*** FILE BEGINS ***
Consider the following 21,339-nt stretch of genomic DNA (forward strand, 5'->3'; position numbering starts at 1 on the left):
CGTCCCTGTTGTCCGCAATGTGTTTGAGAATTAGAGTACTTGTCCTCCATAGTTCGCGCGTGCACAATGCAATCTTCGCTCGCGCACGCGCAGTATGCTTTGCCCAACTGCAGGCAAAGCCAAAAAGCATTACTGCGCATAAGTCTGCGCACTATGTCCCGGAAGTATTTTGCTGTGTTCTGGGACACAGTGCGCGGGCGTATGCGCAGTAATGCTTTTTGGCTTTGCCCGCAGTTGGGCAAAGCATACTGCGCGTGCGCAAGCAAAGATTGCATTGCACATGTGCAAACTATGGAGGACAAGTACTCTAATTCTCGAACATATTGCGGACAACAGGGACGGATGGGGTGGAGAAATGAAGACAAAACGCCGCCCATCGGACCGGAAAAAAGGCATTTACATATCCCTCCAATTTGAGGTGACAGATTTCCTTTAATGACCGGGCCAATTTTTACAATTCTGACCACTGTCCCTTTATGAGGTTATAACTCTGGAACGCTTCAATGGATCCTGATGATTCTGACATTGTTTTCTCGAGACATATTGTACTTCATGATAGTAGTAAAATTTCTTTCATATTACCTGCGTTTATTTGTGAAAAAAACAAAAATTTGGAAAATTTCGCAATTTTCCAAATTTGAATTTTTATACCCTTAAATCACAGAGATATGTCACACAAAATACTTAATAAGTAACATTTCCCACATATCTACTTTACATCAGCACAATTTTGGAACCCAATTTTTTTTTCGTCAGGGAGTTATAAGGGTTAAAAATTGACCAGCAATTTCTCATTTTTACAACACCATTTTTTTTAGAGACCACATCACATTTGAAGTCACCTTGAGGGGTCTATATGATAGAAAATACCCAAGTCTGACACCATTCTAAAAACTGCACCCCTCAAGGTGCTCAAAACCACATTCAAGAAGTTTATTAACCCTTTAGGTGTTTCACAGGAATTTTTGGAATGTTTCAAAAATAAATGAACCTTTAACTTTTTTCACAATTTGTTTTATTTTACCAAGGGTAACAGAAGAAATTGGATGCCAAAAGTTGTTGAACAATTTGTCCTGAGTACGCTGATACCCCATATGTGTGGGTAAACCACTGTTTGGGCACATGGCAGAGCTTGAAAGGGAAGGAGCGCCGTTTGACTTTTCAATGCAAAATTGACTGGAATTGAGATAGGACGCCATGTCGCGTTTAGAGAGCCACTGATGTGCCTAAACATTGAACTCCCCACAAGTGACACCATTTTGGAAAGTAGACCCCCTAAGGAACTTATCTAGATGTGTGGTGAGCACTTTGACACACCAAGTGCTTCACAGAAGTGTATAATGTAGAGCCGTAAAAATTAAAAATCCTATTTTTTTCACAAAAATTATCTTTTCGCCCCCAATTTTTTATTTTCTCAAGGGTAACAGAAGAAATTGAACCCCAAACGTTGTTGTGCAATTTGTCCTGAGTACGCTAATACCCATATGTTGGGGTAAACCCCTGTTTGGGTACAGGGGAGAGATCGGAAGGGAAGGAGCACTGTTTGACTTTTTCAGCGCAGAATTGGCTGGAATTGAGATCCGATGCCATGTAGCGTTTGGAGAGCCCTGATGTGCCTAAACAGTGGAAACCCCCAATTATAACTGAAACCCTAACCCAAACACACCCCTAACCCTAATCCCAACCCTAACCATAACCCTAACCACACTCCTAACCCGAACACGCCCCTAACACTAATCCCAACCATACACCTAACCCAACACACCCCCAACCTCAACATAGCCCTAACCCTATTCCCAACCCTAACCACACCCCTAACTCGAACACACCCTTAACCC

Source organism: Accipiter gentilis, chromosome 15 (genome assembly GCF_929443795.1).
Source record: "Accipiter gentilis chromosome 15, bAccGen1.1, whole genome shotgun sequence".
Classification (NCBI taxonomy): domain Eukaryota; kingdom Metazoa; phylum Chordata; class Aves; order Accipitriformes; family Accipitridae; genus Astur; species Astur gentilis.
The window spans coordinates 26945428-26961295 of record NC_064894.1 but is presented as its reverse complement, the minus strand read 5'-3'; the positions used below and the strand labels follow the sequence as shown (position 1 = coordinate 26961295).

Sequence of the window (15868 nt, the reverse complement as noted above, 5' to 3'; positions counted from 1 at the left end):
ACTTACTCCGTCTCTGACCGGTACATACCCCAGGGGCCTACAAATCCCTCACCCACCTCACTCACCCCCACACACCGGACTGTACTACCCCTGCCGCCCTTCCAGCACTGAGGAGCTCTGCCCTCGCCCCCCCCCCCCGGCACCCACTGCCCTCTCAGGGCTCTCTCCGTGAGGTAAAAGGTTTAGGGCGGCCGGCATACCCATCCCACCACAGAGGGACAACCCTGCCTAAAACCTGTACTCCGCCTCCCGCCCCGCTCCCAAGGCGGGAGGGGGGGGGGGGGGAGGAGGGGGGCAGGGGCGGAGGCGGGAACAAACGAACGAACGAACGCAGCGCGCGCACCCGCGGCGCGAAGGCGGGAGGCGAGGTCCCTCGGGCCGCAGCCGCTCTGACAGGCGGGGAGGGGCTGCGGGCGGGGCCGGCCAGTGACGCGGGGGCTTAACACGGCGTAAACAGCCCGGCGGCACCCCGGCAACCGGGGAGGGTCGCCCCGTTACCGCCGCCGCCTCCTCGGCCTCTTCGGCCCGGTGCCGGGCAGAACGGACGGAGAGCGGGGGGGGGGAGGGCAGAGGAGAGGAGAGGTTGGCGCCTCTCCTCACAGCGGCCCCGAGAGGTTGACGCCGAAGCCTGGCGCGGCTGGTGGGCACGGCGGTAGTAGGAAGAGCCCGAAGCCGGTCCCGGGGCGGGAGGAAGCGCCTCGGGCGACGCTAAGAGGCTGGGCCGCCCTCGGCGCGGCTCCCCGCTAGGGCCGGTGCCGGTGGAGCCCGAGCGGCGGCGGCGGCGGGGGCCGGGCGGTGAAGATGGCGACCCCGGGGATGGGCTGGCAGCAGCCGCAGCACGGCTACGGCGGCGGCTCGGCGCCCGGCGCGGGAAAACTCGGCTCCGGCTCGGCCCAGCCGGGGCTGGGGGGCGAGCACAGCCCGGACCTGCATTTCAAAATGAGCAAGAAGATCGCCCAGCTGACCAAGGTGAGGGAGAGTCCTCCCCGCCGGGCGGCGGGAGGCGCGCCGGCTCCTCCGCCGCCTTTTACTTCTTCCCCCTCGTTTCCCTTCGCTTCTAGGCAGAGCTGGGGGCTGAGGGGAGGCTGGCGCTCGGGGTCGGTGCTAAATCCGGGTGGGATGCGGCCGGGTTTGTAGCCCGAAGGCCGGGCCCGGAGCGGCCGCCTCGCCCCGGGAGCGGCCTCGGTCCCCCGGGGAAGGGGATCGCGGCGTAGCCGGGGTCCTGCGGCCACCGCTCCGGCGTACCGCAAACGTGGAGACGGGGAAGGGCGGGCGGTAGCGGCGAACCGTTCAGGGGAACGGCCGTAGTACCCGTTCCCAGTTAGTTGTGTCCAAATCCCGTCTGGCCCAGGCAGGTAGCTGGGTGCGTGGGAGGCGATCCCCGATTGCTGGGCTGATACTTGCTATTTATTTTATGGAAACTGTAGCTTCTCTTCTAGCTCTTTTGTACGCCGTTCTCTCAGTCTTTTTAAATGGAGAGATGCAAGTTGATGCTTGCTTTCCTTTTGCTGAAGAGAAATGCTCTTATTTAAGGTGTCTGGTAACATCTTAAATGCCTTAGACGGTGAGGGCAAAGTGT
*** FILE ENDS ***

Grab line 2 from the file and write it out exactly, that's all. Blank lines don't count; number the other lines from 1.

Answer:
CGTCCCTGTTGTCCGCAATGTGTTTGAGAATTAGAGTACTTGTCCTCCATAGTTCGCGCGTGCACAATGCAATCTTCGCTCGCGCACGCGCAGTATGCTTTGCCCAACTGCAGGCAAAGCCAAAAAGCATTACTGCGCATAAGTCTGCGCACTATGTCCCGGAAGTATTTTGCTGTGTTCTGGGACACAGTGCGCGGGCGTATGCGCAGTAATGCTTTTTGGCTTTGCCCGCAGTTGGGCAAAGCATACTGCGCGTGCGCAAGCAAAGATTGCATTGCACATGTGCAAACTATGGAGGACAAGTACTCTAATTCTCGAACATATTGCGGACAACAGGGACGGATGGGGTGGAGAAATGAAGACAAAACGCCGCCCATCGGACCGGAAAAAAGGCATTTACATATCCCTCCAATTTGAGGTGACAGATTTCCTTTAATGACCGGGCCAATTTTTACAATTCTGACCACTGTCCCTTTATGAGGTTATAACTCTGGAACGCTTCAATGGATCCTGATGATTCTGACATTGTTTTCTCGAGACATATTGTACTTCATGATAGTAGTAAAATTTCTTTCATATTACCTGCGTTTATTTGTGAAAAAAACAAAAATTTGGAAAATTTCGCAATTTTCCAAATTTGAATTTTTATACCCTTAAATCACAGAGATATGTCACACAAAATACTTAATAAGTAACATTTCCCACATATCTACTTTACATCAGCACAATTTTGGAACCCAATTTTTTTTTCGTCAGGGAGTTATAAGGGTTAAAAATTGACCAGCAATTTCTCATTTTTACAACACCATTTTTTTTAGAGACCACATCACATTTGAAGTCACCTTGAGGGGTCTATATGATAGAAAATACCCAAGTCTGACACCATTCTAAAAACTGCACCCCTCAAGGTGCTCAAAACCACATTCAAGAAGTTTATTAACCCTTTAGGTGTTTCACAGGAATTTTTGGAATGTTTCAAAAATAAATGAACCTTTAACTTTTTTCACAATTTGTTTTATTTTACCAAGGGTAACAGAAGAAATTGGATGCCAAAAGTTGTTGAACAATTTGTCCTGAGTACGCTGATACCCCATATGTGTGGGTAAACCACTGTTTGGGCACATGGCAGAGCTTGAAAGGGAAGGAGCGCCGTTTGACTTTTCAATGCAAAATTGACTGGAATTGAGATAGGACGCCATGTCGCGTTTAGAGAGCCACTGATGTGCCTAAACATTGAACTCCCCACAAGTGACACCATTTTGGAAAGTAGACCCCCTAAGGAACTTATCTAGATGTGTGGTGAGCACTTTGACACACCAAGTGCTTCACAGAAGTGTATAATGTAGAGCCGTAAAAATTAAAAATCCTATTTTTTTCACAAAAATTATCTTTTCGCCCCCAATTTTTTATTTTCTCAAGGGTAACAGAAGAAATTGAACCCCAAACGTTGTTGTGCAATTTGTCCTGAGTACGCTAATACCCATATGTTGGGGTAAACCCCTGTTTGGGTACAGGGGAGAGATCGGAAGGGAAGGAGCACTGTTTGACTTTTTCAGCGCAGAATTGGCTGGAATTGAGATCCGATGCCATGTAGCGTTTGGAGAGCCCTGATGTGCCTAAACAGTGGAAACCCCCAATTATAACTGAAACCCTAACCCAAACACACCCCTAACCCTAATCCCAACCCTAACCATAACCCTAACCACACTCCTAACCCGAACACGCCCCTAACACTAATCCCAACCATACACCTAACCCAACACACCCCCAACCTCAACATAGCCCTAACCCTATTCCCAACCCTAACCACACCCCTAACTCGAACACACCCTTAACCC